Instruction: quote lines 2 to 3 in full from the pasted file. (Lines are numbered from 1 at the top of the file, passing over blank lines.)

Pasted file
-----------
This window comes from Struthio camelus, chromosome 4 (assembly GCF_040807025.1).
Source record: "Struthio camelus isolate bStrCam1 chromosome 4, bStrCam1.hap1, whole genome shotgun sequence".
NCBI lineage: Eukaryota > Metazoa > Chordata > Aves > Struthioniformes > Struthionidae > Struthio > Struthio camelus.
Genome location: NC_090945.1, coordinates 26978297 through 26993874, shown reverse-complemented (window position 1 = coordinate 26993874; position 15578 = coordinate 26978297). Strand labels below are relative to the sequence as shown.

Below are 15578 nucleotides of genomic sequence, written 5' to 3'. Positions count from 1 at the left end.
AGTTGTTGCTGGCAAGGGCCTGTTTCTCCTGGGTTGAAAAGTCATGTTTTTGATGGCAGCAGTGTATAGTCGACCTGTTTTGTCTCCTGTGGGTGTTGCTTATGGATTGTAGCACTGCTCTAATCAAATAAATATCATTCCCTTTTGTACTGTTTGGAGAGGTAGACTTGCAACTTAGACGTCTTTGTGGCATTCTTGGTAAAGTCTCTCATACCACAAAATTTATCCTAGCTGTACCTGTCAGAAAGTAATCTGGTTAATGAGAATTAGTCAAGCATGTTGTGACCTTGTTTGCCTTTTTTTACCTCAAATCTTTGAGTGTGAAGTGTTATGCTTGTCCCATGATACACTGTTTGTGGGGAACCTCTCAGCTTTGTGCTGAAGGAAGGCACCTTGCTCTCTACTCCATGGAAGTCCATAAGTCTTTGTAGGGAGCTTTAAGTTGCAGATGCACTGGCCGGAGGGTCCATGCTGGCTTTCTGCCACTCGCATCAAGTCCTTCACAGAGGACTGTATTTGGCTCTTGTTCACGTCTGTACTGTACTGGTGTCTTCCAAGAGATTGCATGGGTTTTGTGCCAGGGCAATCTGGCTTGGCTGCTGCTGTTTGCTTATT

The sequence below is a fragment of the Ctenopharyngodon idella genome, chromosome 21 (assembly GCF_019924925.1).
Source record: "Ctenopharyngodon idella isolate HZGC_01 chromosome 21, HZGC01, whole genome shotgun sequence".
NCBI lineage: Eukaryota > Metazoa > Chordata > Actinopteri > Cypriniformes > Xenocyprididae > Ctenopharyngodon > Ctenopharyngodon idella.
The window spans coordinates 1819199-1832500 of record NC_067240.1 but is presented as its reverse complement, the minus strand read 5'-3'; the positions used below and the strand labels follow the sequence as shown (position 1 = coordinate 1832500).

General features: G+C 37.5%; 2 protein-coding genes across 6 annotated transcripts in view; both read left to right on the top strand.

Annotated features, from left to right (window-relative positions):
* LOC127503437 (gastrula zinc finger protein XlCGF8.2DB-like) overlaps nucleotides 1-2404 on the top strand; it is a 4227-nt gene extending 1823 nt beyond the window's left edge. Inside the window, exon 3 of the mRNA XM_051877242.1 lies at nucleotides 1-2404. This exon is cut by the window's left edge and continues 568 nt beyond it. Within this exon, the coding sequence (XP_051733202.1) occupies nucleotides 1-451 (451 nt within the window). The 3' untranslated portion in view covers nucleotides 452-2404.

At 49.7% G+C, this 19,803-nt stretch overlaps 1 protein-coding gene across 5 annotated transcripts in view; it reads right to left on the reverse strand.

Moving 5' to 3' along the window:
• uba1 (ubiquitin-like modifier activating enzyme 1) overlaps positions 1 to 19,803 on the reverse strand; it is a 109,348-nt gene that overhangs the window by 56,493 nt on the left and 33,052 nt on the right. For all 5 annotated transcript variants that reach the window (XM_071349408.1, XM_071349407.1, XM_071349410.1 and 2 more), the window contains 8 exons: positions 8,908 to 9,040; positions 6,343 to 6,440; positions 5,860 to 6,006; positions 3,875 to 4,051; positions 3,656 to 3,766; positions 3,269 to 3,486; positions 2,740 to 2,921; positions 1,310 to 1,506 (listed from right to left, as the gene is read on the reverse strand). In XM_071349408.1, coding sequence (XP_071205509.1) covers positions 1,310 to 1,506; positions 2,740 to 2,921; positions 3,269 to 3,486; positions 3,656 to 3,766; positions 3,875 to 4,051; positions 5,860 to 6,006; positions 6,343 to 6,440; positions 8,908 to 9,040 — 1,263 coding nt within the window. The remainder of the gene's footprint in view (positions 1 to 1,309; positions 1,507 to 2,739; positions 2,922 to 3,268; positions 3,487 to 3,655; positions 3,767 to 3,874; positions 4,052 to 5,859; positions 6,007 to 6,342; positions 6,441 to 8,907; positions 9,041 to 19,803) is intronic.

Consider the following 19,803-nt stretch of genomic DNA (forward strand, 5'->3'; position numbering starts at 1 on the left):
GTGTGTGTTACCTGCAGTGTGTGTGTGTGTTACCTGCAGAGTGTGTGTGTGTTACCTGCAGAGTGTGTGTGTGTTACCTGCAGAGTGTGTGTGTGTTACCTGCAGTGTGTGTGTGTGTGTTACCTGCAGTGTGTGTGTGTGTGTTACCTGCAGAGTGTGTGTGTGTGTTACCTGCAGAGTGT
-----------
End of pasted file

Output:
Source record: "Struthio camelus isolate bStrCam1 chromosome 4, bStrCam1.hap1, whole genome shotgun sequence".
NCBI lineage: Eukaryota > Metazoa > Chordata > Aves > Struthioniformes > Struthionidae > Struthio > Struthio camelus.